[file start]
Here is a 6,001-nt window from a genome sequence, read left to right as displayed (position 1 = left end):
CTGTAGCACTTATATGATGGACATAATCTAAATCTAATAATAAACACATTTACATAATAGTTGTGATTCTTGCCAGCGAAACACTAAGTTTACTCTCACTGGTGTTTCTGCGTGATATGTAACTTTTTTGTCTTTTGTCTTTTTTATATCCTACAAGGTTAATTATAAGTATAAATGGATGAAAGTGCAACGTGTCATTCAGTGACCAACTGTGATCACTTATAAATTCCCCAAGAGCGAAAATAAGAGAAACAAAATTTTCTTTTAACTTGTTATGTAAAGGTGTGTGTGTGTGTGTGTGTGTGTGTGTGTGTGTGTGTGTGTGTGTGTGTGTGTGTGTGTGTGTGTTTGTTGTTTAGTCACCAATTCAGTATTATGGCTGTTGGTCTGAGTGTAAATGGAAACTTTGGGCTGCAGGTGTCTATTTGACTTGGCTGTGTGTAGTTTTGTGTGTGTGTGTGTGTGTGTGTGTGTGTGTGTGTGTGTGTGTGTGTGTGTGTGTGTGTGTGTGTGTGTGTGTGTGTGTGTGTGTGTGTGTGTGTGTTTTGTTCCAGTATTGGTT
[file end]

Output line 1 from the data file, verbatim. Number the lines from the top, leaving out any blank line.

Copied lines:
Here is a 6,001-nt window from a genome sequence, read left to right as displayed (position 1 = left end):